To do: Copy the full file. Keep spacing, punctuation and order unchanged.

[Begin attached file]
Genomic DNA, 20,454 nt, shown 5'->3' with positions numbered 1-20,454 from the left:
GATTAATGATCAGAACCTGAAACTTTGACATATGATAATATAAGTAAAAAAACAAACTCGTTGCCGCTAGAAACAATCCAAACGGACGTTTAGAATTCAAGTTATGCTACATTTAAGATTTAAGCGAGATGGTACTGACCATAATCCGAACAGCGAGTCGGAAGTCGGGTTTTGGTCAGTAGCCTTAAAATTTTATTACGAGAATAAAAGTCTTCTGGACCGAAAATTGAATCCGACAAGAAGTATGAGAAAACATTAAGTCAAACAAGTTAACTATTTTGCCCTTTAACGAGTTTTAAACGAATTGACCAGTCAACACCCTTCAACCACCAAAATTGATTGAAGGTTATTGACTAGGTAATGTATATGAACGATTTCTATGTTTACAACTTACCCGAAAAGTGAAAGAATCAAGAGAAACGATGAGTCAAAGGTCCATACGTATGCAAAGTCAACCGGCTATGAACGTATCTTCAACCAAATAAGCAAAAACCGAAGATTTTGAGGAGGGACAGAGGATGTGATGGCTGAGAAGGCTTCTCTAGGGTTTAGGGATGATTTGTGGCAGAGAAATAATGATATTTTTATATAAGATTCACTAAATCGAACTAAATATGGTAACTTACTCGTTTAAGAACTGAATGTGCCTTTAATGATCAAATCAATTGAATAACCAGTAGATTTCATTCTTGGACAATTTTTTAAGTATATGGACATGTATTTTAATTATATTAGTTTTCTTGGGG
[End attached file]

Genomic DNA, 20,454 nt, shown 5'->3' with positions numbered 1-20,454 from the left:
GATTAATGATCAGAACCTGAAACTTTGACATATGATAATATAAGTAAAAAAACAAACTCGTTGCCGCTAGAAACAATCCAAACGGACGTTTAGAATTCAAGTTATGCTACATTTAAGATTTAAGCGAGATGGTACTGACCATAATCCGAACAGCGAGTCGGAAGTCGGGTTTTGGTCAGTAGCCTTAAAATTTTATTACGAGAATAAAAGTCTTCTGGACCGAAAATTGAATCCGACAAGAAGTATGAGAAAACATTAAGTCAAACAAGTTAACTATTTTGCCCTTTAACGAGTTTTAAACGAATTGACCAGTCAACACCCTTCAACCACCAAAATTGATTGAAGGTTATTGACTAGGTAATGTATATGAACGATTTCTATGTTTACAACTTACCCGAAAAGTGAAAGAATCAAGAGAAACGATGAGTCAAAGGTCCATACGTATGCAAAGTCAACCGGCTATGAACGTATCTTCAACCAAATAAGCAAAAACCGAAGATTTTGAGGAGGGACAGAGGATGTGATGGCTGAGAAGGCTTCTCTAGGGTTTAGGGATGATTTGTGGCAGAGAAATAATGATATTTTTATATAAGATTCACTAAATCGAACTAAATATGGTAACTTACTCGTTTAAGAACTGAATGTGCCTTTAATGATCAAATCAATTGAATAACCAGTAGATTTCATTCTTGGACAATTTTTTAAGTATATGGACATGTATTTTAATTATATTAGTTTTCTTGGGG